Monday, October 10, 2005


The Landing Zone at Logistical Support Area Anaconda is quiet as I wait for the Blackhawk flight to take me back to my Forward Operating Base. Standing on the side of the flight-line and looking out over the runway, I begin to realize exactly how massive the LSA is. The base stretches for kilometers in all directions, a collection of reinforced concrete structures, reclaimed Iraqi Air Force Bunkers, and heavily sandbagged tents surrounded by triple strand concertina wire and guard towers.

The LSA is so large that for an instant it almost feels like a stateside base.

Settling back against a low concrete barrier, I readjust my body armor and quickly revise my opinion of the LSA.

No stateside garrison has ever required me to wear my body armor and Kevlar at all times.

As twilight falls, a glowing belt of stars emerges in the sky. It is mid-month, and the growing illumination from the crescent moon has blanketed the world in shades of gray. In the distance I can just make out the blue shadowed form of a C-17 Globemaster as it taxis out onto the runway.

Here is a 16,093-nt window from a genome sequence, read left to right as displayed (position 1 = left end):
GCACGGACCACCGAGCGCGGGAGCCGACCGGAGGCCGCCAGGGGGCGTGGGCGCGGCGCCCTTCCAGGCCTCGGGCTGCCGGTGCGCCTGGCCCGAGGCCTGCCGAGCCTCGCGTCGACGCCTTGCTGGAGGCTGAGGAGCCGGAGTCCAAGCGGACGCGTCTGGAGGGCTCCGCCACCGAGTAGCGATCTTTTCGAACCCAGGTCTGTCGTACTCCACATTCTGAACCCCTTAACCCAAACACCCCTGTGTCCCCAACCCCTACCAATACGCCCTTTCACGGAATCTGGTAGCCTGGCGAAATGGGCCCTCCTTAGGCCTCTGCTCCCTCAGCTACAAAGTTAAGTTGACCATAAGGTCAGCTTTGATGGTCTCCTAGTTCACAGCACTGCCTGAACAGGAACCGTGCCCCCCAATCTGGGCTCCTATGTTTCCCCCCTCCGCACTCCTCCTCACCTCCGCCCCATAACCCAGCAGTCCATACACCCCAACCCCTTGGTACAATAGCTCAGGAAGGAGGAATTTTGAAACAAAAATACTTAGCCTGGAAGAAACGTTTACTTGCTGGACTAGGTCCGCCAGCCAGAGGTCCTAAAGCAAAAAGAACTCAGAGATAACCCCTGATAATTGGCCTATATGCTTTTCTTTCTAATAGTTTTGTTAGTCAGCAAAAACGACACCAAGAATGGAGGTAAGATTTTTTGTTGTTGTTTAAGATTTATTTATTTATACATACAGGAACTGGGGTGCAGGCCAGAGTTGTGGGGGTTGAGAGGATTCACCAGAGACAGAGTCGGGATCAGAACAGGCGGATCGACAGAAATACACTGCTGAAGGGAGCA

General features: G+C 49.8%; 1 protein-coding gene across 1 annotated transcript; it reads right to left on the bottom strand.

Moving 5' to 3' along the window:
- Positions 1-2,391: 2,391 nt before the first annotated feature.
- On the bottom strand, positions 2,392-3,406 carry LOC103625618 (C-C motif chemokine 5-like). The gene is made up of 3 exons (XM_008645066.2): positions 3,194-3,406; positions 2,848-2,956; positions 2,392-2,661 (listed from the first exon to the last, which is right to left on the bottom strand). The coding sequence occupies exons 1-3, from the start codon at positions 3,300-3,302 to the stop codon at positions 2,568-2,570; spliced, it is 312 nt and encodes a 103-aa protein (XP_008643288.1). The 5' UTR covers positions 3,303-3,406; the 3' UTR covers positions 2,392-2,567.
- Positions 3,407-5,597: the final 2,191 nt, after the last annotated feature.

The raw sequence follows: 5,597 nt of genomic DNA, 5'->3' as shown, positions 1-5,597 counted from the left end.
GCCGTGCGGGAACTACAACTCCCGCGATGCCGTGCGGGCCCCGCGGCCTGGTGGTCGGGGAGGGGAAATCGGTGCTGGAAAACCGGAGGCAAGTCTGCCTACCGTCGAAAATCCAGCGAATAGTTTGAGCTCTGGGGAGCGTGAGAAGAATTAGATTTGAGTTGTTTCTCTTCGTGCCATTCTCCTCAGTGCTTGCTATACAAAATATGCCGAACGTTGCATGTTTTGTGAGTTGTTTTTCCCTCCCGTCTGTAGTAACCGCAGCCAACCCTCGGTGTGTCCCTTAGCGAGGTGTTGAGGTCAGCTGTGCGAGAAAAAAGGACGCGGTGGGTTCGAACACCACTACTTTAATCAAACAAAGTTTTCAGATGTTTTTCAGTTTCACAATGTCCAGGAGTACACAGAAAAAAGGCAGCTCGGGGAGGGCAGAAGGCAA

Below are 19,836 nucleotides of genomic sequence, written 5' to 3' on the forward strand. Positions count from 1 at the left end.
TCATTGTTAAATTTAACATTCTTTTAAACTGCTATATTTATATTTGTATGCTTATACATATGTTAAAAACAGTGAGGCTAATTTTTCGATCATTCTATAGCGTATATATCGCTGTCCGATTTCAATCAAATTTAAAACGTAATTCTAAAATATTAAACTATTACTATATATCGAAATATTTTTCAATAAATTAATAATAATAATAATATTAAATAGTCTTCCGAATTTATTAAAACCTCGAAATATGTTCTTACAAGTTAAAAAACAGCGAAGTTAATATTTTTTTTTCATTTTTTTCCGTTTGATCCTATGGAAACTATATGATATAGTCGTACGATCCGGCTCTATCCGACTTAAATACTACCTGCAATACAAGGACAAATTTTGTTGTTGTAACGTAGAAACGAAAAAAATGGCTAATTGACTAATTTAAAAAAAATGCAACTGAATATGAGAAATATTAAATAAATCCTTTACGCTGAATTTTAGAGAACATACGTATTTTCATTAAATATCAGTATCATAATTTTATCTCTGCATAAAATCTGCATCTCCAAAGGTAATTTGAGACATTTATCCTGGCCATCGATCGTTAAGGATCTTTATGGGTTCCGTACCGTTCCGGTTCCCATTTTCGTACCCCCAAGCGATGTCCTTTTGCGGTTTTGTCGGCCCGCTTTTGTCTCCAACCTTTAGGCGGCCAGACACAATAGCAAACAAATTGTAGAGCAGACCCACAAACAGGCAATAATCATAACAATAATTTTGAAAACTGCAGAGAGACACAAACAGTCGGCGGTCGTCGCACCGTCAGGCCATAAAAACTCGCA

At this distance, the massive cargo jet looks tiny.

Without warning, an F-16 Falcon rockets overhead, its engines screaming and completely invisible in the gathering darkness. As the whine of the jet fades into the distance, a second F-16 thunders thru the sky as it follows its wingman.

As the sound of the F-16 flight fades into the darkness, the Landing Zone becomes quiet once again.

Behind me I can hear Air Force Security Police having a quiet discussion as they guard the entrance to the Airfield. One of the airmen cracks a joke, and his friends subdued laughter echoes out over the airfield and blends in with the distant sounds of a United States military base at war.

Glancing down at my watch I realize that the flight is now 5 minutes late. With a grimace, I stare at the watch until the blue indigo backlight winks out.

It is not really a big surprise.

A sudden flash causes me to shield my eyes as a large truck turns a corner and approaches up the length of the runway. As it rumbles to a stop in front of me, I can see that the flat bed of the truck is piled high with rucksacks. A second set of headlights approaches and a bus pulls up behind the flatbed truck, packed full with soldiers.